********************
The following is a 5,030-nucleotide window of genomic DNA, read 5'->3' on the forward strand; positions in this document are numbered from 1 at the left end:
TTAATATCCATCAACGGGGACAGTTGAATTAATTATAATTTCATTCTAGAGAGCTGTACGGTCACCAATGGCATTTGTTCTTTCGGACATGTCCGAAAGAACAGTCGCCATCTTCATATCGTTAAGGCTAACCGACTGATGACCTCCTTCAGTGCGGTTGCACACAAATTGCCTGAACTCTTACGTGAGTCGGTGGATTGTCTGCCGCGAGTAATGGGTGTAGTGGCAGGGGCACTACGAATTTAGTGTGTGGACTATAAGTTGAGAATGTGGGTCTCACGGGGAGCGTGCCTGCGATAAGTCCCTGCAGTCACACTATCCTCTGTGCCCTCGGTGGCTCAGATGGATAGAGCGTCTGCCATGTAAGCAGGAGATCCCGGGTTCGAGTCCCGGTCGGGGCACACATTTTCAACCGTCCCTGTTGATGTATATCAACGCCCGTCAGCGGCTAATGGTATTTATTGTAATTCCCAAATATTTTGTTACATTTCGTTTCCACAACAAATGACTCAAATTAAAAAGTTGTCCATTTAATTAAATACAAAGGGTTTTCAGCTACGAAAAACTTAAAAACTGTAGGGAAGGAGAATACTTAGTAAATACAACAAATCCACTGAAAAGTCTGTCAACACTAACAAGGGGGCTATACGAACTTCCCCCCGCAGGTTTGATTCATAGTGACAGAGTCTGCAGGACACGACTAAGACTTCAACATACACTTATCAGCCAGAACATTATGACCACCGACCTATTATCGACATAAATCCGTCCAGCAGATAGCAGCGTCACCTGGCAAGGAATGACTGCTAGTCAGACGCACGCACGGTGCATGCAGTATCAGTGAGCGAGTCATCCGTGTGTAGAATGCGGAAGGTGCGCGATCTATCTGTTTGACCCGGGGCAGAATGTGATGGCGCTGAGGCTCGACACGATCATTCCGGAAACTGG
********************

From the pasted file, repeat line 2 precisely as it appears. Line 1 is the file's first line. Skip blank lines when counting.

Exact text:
TTAATATCCATCAACGGGGACAGTTGAATTAATTATAATTTCATTCTAGAGAGCTGTACGGTCACCAATGGCATTTGTTCTTTCGGACATGTCCGAAAGAACAGTCGCCATCTTCATATCGTTAAGGCTAACCGACTGATGACCTCCTTCAGTGCGGTTGCACACAAATTGCCTGAACTCTTACGTGAGTCGGTGGATTGTCTGCCGCGAGTAATGGGTGTAGTGGCAGGGGCACTACGAATTTAGTGTGTGGACTATAAGTTGAGAATGTGGGTCTCACGGGGAGCGTGCCTGCGATAAGTCCCTGCAGTCACACTATCCTCTGTGCCCTCGGTGGCTCAGATGGATAGAGCGTCTGCCATGTAAGCAGGAGATCCCGGGTTCGAGTCCCGGTCGGGGCACACATTTTCAACCGTCCCTGTTGATGTATATCAACGCCCGTCAGCGGCTAATGGTATTTATTGTAATTCCCAAATATTTTGTTACATTTCGTTTCCACAACAAATGACTCAAATTAAAAAGTTGTCCATTTAATTAAATACAAAGGGTTTTCAGCTACGAAAAACTTAAAAACTGTAGGGAAGGAGAATACTTAGTAAATACAACAAATCCACTGAAAAGTCTGTCAACACTAACAAGGGGGCTATACGAACTTCCCCCCGCAGGTTTGATTCATAGTGACAGAGTCTGCAGGACACGACTAAGACTTCAACATACACTTATCAGCCAGAACATTATGACCACCGACCTATTATCGACATAAATCCGTCCAGCAGATAGCAGCGTCACCTGGCAAGGAATGACTGCTAGTCAGACGCACGCACGGTGCATGCAGTATCAGTGAGCGAGTCATCCGTGTGTAGAATGCGGAAGGTGCGCGATCTATCTGTTTGACCCGGGGCAGAATGTGATGGCGCTGAGGCTCGACACGATCATTCCGGAAACTGG